Immigration Options for Seasonal Workers

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Now that summer is upon us, many employers are looking to seasonal workers to fulfill their employment needs. Depending on the type of work to be performed and the duration of employment, there are a number of work visa options for seasonal workers, including the following:

  • The H-2A visa is available for temporary or seasonal agricultural workers. The visa is limited to citizens or nationals of specific designated countries, however.
  • The H-2B visa is available for temporary or seasonal non-agricultural workers. Like the H-2A visa, it is limited to citizens or nationals of specific designated countries.
  • The H-3 visa is available for foreign nationals to receive training, other than graduate or medical or academic training, that is not available in his or her home country. It is also available for foreign nationals to receive education of children with mental, physical, or emotional disabilities.
  • The L-1 visa is available for intra-company transfers. Generally, an applicant must have worked abroad as an executive, manager or specialized employee for at least one continuous year within the previous three year period in order to qualify for the L-1 intra-company transfer visa.
  • The H-1B visa is available for foreign nationals employed in specialty occupations, such as scientists, engineers, or computer programmers. Although the H-1B visa lasts for three years, it is subject to strict quota caps.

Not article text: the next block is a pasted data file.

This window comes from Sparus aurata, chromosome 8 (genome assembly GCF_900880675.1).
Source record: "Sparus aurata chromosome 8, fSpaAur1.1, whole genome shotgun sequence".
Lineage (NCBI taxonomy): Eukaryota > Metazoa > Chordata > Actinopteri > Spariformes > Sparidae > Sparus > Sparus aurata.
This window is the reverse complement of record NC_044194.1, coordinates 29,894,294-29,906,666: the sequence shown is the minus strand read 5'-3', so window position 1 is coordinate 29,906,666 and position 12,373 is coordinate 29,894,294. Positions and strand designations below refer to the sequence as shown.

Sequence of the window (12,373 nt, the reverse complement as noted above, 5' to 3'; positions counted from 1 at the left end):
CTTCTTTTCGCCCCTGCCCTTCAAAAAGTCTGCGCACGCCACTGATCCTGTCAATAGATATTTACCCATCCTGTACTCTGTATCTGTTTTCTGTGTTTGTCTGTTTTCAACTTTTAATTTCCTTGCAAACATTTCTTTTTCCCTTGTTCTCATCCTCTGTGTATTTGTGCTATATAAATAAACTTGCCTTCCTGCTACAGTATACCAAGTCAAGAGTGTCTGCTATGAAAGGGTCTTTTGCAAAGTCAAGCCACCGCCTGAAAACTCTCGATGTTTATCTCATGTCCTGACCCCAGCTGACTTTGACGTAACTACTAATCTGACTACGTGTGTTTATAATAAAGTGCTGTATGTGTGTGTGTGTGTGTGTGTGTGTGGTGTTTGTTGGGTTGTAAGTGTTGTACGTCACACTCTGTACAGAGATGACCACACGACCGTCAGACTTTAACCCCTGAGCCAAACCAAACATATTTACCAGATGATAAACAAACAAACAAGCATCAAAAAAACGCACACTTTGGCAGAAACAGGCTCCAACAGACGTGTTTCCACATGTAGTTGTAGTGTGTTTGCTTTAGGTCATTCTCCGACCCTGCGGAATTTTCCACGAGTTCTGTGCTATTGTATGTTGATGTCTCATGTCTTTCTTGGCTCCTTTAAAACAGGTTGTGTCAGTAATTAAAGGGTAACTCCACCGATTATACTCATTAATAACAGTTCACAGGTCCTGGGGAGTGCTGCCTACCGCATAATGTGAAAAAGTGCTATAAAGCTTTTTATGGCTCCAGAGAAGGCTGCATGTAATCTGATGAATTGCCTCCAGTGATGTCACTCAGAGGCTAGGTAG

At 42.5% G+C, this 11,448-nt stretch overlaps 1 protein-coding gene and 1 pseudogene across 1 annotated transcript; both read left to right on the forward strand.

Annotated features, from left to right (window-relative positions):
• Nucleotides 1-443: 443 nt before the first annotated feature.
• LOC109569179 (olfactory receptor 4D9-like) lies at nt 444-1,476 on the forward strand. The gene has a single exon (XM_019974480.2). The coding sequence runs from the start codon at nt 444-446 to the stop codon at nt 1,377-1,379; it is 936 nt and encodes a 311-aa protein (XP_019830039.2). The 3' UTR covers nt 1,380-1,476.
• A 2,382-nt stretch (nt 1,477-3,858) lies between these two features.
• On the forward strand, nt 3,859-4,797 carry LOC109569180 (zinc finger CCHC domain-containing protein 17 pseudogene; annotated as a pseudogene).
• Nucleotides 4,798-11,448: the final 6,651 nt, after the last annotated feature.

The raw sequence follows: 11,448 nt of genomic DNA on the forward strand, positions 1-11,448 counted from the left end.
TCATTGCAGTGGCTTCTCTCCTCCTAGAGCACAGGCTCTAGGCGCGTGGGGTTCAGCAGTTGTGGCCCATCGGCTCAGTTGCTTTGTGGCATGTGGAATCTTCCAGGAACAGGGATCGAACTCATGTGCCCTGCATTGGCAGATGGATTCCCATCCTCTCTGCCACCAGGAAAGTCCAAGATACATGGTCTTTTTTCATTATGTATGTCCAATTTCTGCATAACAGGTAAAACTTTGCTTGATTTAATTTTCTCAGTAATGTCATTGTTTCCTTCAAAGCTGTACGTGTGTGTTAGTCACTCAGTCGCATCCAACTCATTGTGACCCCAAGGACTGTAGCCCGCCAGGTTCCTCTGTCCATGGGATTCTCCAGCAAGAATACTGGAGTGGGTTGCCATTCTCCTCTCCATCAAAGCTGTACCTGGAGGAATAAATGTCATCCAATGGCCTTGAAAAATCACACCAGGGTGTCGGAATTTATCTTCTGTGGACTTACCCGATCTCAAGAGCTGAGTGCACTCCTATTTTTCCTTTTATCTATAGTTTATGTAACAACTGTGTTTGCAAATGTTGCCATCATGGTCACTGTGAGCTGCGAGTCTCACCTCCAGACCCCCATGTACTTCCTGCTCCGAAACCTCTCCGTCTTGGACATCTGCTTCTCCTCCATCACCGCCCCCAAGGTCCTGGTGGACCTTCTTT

• The P visa is available for certain entertainers, circus artists, and athletes who wish to work temporarily in the U.S. or as a group entering the U.S. as a part of a reciprocal exchange program.
  • The TN visa is available for residents of Canada and Mexico who will enter the U.S. to be engaged in activities at a professional level, which is generally defined as a job that requires at least a baccalaureate degree or appropriate credentials.
  • The O visa is available for workers with extraordinary ability in the sciences, arts, education, business, athletics, or the motion picture and television industry.

Regardless of the type of work performed and the duration of employment, all employers need to file a Form I-9 for each employee. Federal regulators are cracking down on I-9 noncompliance, issuing hefty fines for noncompliance, so it is incredibly important that employers be vigilant about complying with I-9 requirements.


DISCLAIMER: Because of the generality of this update, the information provided herein may not be applicable in all situations and should not be acted upon without specific legal advice based on particular situations.

© Ronald Shapiro | Attorney Advertising

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